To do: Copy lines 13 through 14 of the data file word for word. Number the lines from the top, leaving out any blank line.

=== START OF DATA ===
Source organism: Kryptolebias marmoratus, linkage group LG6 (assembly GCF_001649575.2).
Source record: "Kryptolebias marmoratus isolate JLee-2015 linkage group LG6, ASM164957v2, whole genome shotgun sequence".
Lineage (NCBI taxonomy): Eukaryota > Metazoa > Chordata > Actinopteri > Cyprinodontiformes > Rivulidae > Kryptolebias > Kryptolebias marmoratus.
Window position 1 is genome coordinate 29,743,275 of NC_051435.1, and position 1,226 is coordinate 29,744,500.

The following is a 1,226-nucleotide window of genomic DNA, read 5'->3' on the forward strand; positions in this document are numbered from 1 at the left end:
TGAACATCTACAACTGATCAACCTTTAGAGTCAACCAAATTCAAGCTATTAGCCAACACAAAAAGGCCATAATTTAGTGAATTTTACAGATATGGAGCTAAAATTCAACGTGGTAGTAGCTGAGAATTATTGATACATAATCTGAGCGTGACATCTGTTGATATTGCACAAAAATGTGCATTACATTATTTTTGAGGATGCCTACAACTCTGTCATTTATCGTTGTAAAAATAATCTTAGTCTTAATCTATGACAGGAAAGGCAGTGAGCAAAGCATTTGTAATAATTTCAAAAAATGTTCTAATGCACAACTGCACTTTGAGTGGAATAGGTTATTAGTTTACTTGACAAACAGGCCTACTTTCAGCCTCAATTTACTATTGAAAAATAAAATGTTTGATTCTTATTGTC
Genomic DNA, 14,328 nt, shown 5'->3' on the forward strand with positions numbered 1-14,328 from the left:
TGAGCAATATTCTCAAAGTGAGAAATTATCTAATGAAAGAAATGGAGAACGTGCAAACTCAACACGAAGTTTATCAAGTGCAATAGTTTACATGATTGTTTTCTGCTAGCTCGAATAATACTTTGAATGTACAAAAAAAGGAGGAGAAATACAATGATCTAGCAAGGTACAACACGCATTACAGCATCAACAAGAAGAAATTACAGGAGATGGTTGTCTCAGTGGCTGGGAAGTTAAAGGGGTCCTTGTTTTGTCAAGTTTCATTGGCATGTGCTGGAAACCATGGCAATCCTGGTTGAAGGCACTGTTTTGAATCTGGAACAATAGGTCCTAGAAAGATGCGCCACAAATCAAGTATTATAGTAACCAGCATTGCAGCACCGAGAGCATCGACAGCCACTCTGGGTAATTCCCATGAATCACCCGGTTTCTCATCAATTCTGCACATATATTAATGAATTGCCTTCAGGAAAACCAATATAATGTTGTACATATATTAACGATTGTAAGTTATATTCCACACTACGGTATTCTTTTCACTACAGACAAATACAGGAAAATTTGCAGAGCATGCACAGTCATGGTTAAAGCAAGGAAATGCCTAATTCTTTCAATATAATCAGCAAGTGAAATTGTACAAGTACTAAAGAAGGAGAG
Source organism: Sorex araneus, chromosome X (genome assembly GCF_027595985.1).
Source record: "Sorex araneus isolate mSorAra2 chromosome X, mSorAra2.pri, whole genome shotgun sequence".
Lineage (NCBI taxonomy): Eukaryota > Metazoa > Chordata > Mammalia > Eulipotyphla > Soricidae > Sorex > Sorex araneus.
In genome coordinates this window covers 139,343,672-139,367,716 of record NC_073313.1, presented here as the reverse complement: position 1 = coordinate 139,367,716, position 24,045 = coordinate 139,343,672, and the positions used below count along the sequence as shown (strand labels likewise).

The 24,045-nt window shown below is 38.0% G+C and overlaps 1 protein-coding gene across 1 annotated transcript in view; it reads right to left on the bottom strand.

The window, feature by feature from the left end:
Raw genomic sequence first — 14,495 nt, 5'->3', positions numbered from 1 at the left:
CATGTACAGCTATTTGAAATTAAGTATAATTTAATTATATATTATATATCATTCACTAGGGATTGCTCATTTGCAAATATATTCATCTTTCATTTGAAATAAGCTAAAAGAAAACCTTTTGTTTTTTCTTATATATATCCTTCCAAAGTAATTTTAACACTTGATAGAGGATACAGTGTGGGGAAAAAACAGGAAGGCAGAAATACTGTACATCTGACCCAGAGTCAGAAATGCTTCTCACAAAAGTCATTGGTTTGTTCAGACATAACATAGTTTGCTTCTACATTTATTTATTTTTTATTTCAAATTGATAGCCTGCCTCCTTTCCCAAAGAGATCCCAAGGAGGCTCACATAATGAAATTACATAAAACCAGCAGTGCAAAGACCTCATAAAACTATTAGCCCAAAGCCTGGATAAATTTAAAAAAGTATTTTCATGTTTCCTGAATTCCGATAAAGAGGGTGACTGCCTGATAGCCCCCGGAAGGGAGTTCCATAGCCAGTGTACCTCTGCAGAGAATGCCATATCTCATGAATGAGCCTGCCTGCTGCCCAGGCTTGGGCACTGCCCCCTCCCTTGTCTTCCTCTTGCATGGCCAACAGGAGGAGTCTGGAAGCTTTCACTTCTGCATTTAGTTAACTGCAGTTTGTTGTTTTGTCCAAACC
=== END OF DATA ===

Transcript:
The 24,045-nt window shown below is 38.0% G+C and overlaps 1 protein-coding gene across 1 annotated transcript in view; it reads right to left on the bottom strand.

The window, feature by feature from the left end: